Better Health Care, Better Savings – What Healthcare.gov Isn’t Telling You

On December 29, 2015, HealthCare.gov released a new commercial that can be viewed on TV as well as YouTube. The title of the commercial is “Better Health Care, Better Savings” and it encourages individuals and families to sign up by January 15 in order to have coverage start February 1. The commercial states that financial help is available for insurance plans sold through HealthCare.gov and many individuals who sign up for coverage find “low premium plans for less than $75 a month.”

Based on our experience, this is certainly true. Depending on the income situation for those who are interested in signing up for a marketplace plan, federal subsidies can make a huge impact on the monthly rates that individuals or families pay. The advertisement illustrates this by showing a monthly premium of $22 for a lady in Georgia and a premium of $405 per month for a family of 4 from New Jersey.

The ad continues to state that “there are quality plans that include coverage for doctor visits, no cost preventive services, and prescription drugs.”

“Quality” can be a subjective term, so we wanted to take a moment to point out a few things that the commercial isn’t telling us:

  • A good percentage of the marketplace plans that are offered are HMO (health maintenance organization) plans as opposed to PPO (preferred provider organization) plans. In general, HMO plans have more restrictive networks, offer no out-of-network coverage, and offer no coverage without a referral from your primary care physician. We have seen countless times where individuals were considering HMO plans until they realized that their primary care physician wasn’t in the plan’s network. That’s almost always a deal-breaker.
  • Another sizeable portion of the plans that are offered are HSA’s (health savings accounts). These are qualified high-deductible plans that are designed to be used in conjunction with a health savings account that is set up through a financial institution. Usually there are no copays and HSA customers pay the full cost of doctor’s office visits, prescription drugs, and hospital services from the health savings account until their deductible is reached.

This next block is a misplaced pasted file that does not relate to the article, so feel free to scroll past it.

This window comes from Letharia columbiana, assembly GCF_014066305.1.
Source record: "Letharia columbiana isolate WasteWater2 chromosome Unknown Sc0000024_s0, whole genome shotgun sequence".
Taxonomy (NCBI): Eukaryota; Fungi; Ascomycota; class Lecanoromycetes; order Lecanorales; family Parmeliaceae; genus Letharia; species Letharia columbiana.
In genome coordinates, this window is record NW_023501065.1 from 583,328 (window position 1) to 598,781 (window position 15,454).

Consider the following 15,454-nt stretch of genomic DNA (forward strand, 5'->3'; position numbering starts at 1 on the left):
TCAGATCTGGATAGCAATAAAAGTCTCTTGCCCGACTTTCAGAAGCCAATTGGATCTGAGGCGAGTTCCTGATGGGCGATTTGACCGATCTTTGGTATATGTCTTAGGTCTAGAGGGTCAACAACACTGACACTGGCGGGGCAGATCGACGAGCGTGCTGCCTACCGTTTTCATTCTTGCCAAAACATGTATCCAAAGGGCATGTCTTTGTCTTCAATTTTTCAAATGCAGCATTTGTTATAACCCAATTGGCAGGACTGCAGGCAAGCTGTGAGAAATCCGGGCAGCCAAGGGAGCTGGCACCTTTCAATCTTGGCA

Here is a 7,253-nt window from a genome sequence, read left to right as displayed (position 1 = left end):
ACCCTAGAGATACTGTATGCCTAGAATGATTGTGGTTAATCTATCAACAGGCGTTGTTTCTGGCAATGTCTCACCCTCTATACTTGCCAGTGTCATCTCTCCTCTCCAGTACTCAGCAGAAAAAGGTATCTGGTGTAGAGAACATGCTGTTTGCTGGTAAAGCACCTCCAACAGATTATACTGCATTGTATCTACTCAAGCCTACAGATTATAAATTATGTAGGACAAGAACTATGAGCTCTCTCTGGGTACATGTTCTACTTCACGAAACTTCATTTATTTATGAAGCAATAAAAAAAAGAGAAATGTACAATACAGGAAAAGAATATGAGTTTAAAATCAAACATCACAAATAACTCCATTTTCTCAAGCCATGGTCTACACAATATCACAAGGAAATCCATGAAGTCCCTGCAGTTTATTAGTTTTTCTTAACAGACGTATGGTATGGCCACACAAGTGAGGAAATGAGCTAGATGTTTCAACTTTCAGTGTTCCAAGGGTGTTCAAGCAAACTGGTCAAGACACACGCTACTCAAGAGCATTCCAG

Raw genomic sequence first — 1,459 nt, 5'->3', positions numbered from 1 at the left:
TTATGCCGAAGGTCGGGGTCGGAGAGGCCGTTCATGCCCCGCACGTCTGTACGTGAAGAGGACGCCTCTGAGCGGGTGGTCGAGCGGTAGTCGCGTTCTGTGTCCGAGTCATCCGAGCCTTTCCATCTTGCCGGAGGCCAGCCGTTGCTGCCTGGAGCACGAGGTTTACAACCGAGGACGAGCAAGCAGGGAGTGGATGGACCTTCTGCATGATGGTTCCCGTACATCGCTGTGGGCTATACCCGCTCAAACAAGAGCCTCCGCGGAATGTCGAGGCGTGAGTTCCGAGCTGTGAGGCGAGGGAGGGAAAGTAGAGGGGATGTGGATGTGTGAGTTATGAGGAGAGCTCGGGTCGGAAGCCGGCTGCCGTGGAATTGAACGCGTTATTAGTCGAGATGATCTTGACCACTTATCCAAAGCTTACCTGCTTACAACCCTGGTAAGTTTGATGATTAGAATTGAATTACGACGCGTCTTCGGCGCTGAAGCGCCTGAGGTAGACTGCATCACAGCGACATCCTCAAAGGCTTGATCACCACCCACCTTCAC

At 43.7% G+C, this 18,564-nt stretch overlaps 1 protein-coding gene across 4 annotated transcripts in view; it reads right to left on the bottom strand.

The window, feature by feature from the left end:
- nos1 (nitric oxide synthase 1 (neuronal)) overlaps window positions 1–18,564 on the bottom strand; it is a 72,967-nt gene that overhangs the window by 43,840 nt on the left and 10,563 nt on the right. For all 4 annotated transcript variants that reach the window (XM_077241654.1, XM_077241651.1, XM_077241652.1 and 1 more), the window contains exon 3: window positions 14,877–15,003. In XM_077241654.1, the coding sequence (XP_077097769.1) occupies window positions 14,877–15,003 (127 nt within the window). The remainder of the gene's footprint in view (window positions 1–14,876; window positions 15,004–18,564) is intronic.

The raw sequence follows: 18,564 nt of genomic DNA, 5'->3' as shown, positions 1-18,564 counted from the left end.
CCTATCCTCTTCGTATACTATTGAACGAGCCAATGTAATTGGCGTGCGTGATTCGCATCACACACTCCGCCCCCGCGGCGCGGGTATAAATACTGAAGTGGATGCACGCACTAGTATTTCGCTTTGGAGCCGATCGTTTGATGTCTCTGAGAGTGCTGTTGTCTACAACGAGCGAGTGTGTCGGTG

• The lowest cost plans have the highest deductibles and annual out-of-pocket maximums. It is quite common to see individual plans being offered at with deductibles of $6,850 and family plans with deductibles of $13,700. Savings on out-of-pocket costs is available only for those who fall into certain annual income ranges. Otherwise, monthly premiums might be reduced in the form of a subsidy but individuals and families will still be on the hook for the entire amount of the deductible and out-of-pocket maximum that their plan carries.
  • Prescription drug coverage on some of the marketplace plans might not be what you think. Many of us are accustomed to tiered copays for prescriptions and a lot of the marketplace plans have copays for only the low-cost prescriptions. These plans will then charge you a flat coinsurance amount (such as 40%) for non-preferred brand drugs or specialty drugs – provided that the drugs are even on the formulary at all. If your prescriptions aren’t on the formulary, you will face significant out-of-pocket costs since there is essentially no insurance coverage for your medications.

If you still need to purchase coverage for 2016, be sure to do your homework. Here are a few key steps to consider:

  1. Investigate the insurance plan networks to ensure your doctors and preferred hospitals are in-network. If they aren’t, you could be looking at substantial costs.
  2. Make sure you understand the type of plan(s) you are considering. All plans are required to have a summary of benefits and coverage, so take a look at them so that you don’t encounter any surprises. Know the out-of-pocket exposures you will face so that you can plan accordingly.
  3. Research prescription drugs to see if your drugs are covered and, if so, what you will be paying for them.

Your best bet is to find an independent agent who has completed his or her Federally Facilitated Marketplace (FFM) training and registration. They can help guide you through the health insurance maze and simplify things for you so that you know what you are purchasing.

Health insurance isn’t like other online purchases, as there are very real financial consequences for choosing the wrong type of coverage. “Quality” plans exist in the marketplace but you need to do your due diligence to find them. Finally, keep in mind that quality health insurance might cost more than you are led to believe.